Nobody says robots have to have that take-me-to-your-leader look. The ones designed by the California-based Dash Robotics look like tiny armadillos, or perhaps really big bugs. They’re bursting with energy, interacting with each other and zipping across the room at lightning speed.
And the best part is that Kamigami Robots aren’t just a super-fast version of the remote-control car all of us played with as a kid. They can actually teach young people—and even not-so-young people—how to code.
Dash Robotics just launched a Kickstarter campaign for this innovative product. In less than a week it had gotten halfway to its goal of $50,000.
Who’s behind it?
Co-founders Nick Kohut and Andrew Gillies met in a robotics lab while in a doctoral program at the University of California Berkeley. Dwight Springthorpe, the hardware engineer, joined soon after the company started in 2013. His background is in biology, specifically animal movement. The team also has a head of marketing, a software product lead, and a graphic and industrial designer.
What makes it unique?
Available in red, green or blue, each robot has a plastic-composite frame that snaps into place using an origami-like process. There’s a small circuit board with an array of sensors, including a light sensor, infrared sensor, gyroscope, and accelerometer, and a rechargeable battery and USB charger.
Instead of a joystick, the robots are controlled with an app that kids can program. The intention is to give kids the basics they need for learning how to code.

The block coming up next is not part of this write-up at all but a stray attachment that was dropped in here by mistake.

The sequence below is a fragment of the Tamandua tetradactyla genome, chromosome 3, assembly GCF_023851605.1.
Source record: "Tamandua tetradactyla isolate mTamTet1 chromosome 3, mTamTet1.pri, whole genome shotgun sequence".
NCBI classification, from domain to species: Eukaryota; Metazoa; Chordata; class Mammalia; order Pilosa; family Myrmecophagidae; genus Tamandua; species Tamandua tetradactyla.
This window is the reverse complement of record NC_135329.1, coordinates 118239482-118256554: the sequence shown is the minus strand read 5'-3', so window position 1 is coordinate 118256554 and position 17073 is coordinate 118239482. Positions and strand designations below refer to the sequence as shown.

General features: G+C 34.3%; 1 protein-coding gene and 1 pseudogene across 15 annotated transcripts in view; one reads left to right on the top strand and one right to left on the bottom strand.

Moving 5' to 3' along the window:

Kohut says teachers and parents like the robot because they’re learning tools disguised as toys. The product has been tested in classrooms, where there’s been a high level of engagement.
What’s the strategy?
At a time when the Department of Education is pushing for more of a focus on science, technology, engineering, and math (STEM) education, Kohut says not every classroom can afford the luxury of a robotics lab.
“What we saw when we did outreach in schools is that most schools can’t afford STEM education or robotics, and the ones that could, you have six kids working on one robot,” Kohut says. “ One kid does the programming, one kid builds the robot and four kids are doing nothing. But with our prices, each kid could have their own robot to work on.”
Kohut says one of the company’s goals moving forward is to “build partnerships with educators.”
What are the best rewards?
Pledging $49 or more means you can receive one Kamigami Robot by next March. If you can’t wait that long, you can pledge $59 or more for shipping by January. By pledging $99 or more, you receive two Kamigami robot kits, a ramp and a decal.
The prize for “platinum backers” is a visit to the company’s headquarters in San Francisco. You meet the co-founders, tour the lab, design an exclusive shell, and grab dinner with the team for a donation of $2,500 or more. In addition, you get original art signed by the artist.